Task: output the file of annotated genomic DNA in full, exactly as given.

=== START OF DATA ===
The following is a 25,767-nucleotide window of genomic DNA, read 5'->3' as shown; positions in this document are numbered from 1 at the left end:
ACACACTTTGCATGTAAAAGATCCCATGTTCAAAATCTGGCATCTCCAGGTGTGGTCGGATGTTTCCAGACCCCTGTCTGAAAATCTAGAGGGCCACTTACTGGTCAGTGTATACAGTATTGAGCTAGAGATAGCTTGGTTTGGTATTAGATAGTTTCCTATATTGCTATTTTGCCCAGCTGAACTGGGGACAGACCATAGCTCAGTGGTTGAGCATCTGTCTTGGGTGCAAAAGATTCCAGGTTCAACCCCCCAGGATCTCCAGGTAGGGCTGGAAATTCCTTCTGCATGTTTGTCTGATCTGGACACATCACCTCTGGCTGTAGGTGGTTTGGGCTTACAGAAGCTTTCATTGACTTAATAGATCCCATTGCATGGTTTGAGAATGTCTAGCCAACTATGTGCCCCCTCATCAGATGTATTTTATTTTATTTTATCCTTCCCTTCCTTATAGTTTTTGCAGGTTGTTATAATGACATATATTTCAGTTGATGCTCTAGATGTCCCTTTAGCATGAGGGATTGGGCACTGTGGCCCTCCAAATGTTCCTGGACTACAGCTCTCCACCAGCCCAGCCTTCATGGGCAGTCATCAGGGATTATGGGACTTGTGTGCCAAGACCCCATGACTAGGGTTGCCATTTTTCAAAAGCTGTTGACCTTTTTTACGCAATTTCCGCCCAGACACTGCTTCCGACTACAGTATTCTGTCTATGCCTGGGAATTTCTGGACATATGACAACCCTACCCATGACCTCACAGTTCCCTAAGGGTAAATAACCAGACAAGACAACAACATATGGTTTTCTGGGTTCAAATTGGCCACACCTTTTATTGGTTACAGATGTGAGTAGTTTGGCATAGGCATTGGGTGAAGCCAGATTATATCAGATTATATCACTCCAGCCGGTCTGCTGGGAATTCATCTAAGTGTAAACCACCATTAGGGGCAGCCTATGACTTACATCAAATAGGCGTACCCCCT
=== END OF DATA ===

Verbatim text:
The following is a 25,767-nucleotide window of genomic DNA, read 5'->3' as shown; positions in this document are numbered from 1 at the left end:
ACACACTTTGCATGTAAAAGATCCCATGTTCAAAATCTGGCATCTCCAGGTGTGGTCGGATGTTTCCAGACCCCTGTCTGAAAATCTAGAGGGCCACTTACTGGTCAGTGTATACAGTATTGAGCTAGAGATAGCTTGGTTTGGTATTAGATAGTTTCCTATATTGCTATTTTGCCCAGCTGAACTGGGGACAGACCATAGCTCAGTGGTTGAGCATCTGTCTTGGGTGCAAAAGATTCCAGGTTCAACCCCCCAGGATCTCCAGGTAGGGCTGGAAATTCCTTCTGCATGTTTGTCTGATCTGGACACATCACCTCTGGCTGTAGGTGGTTTGGGCTTACAGAAGCTTTCATTGACTTAATAGATCCCATTGCATGGTTTGAGAATGTCTAGCCAACTATGTGCCCCCTCATCAGATGTATTTTATTTTATTTTATCCTTCCCTTCCTTATAGTTTTTGCAGGTTGTTATAATGACATATATTTCAGTTGATGCTCTAGATGTCCCTTTAGCATGAGGGATTGGGCACTGTGGCCCTCCAAATGTTCCTGGACTACAGCTCTCCACCAGCCCAGCCTTCATGGGCAGTCATCAGGGATTATGGGACTTGTGTGCCAAGACCCCATGACTAGGGTTGCCATTTTTCAAAAGCTGTTGACCTTTTTTACGCAATTTCCGCCCAGACACTGCTTCCGACTACAGTATTCTGTCTATGCCTGGGAATTTCTGGACATATGACAACCCTACCCATGACCTCACAGTTCCCTAAGGGTAAATAACCAGACAAGACAACAACATATGGTTTTCTGGGTTCAAATTGGCCACACCTTTTATTGGTTACAGATGTGAGTAGTTTGGCATAGGCATTGGGTGAAGCCAGATTATATCAGATTATATCACTCCAGCCGGTCTGCTGGGAATTCATCTAAGTGTAAACCACCATTAGGGGCAGCCTATGACTTACATCAAATAGGCGTACCCCCT